Building a fairer democracy doesn’t start with Alternative Voting

Ever since the start of the General Election campaigns early this year, there’s been a growing political movement for voting reform in the UK. I’m not sure where it started, but campaigns like Take Back Parliament were going mental (and still are), and people were advocating voting Lib Dem solely for their policies about this. The original Lib Dem plan was to table a reform of the system from first past the post to proportional representation. The general consensus was that this would lead to a fairer representation of what people want from the government, and somehow that would mean that governments would make more ‘sensible’, progressive decisions which are more likely to work. Of course, this would be best for everybody except those who benefit more than proportionally from the current voting system.

Who are those people who benefit at others expense? Well, you may have heard that the Lib Dems lost seats in the last election but gained votes. That’s a good example, and that’s a real problem with FPTP; minority parties do not get represented properly*. Now I don’t for a moment think that we shouldn’t change our voting system; this post isn’t designed to convince either way (you can make perfectly good judgments on that yourselves by reading summaries of these things from unbiased sources such as Wikipedia and New Scientist). Nope, I think that we can make a better system without even touching the actual voting system.

The problem I see is that there is so much disinformation and toxic crud spread about by parties who are effectively paid to disrupt fair politics. Yes, I’m talking about the papers… well I’m not talking about them exclusively. Ben Goldacre has an ongoing campaign against papers doing this kind of thing in order to try and make the MMR lightning strike twice, and there’s a similar thing going on with politics. But again, I think this problem is being tackled (if not sufficiently then at least it’s happening) by people far more knowledgeable and eloquent than I.

What I’d like to see changed is the fundamental messages given to people in education. I don’t believe that we communicate properly as a society the importance of measuring opinion against all available facts. Maybe if children were taught how to evaluate an opinion objectively and subject their own ideas to test then we’d be able to have more rational discussions about society. Don’t try to tell me that scientific thinking is well taught in schools because I doubt that I’d understand it myself if I hadn’t read around when I was younger. Hell, I encountered scientifically minded people on my own university course who still didn’t understand this kind of thing [a year of labs definitely remedied that though].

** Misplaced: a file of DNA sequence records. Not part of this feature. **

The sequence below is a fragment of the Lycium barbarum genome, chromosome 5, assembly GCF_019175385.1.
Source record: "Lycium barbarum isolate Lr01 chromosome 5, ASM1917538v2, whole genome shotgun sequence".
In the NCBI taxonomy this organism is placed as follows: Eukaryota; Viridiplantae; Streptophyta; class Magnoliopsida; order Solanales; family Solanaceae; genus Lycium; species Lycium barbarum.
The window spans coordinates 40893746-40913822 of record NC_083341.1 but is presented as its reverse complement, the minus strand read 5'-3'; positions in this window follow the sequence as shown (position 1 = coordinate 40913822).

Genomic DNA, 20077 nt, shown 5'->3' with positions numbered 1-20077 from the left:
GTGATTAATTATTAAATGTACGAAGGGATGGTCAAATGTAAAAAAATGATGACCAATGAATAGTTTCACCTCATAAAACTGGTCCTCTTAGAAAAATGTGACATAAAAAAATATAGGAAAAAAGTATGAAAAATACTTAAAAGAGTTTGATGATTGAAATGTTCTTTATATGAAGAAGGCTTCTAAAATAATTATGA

Scientific and critical thinking should be a method free for all, and more importantly something that everybody is taught as standard. If scientific perspectives can get us mobile phones, printing, the internet, computers et cetera, and – more importantly – can tell us about how best to change our policies, then why should this be denied to the majority of schoolchildren? Furthermore, I don’t accept that a voting system will ever be useful when the voters are unable to form a logically consistent viewpoint which they can properly back up. It doesn’t matter what the opinion actually is; as long as it’s well defended and take into account the evidence properly, it’s valid. Until the majority of the voting population holds valid opinions (by the above definition), change in the voting system is largely useless.

So in summary; teach critical and scientific thinking from a young age. Encourage people to include the evidence available when they build opinions. Give the most voice to people who do not over-extrapolate from or deliberately misinterpret the findings which scientific investigation presents us with. Maybe then, we’ll be in a position where fair representation of people’s opinions is utterly important and useful; where finding a voting system which works best for the electorate is imperative. Until then, the campaign to make parliament better will have my support, but not my heart.

I apologize for my poor writing style; I’m sure it will improve with practice.

* This, admittedly, is both a good and bad thing. Greens are an example of a party woefully under-represented and the BNP an example of a party I’d rather not see better represented. Maybe, however, proper representation of and engagement by these parties will out the less defendable ideas. So might my suggestions in the rest of this article.


About stoove

A physicist, researcher, and gamesman. Likes to think about the mathematics and mechanics behind all sorts of different things, and writing up the thoughts for you to read. A competent programmer, enjoys public speaking and mechanical keyboards. Has opinions which might even change from time to time.
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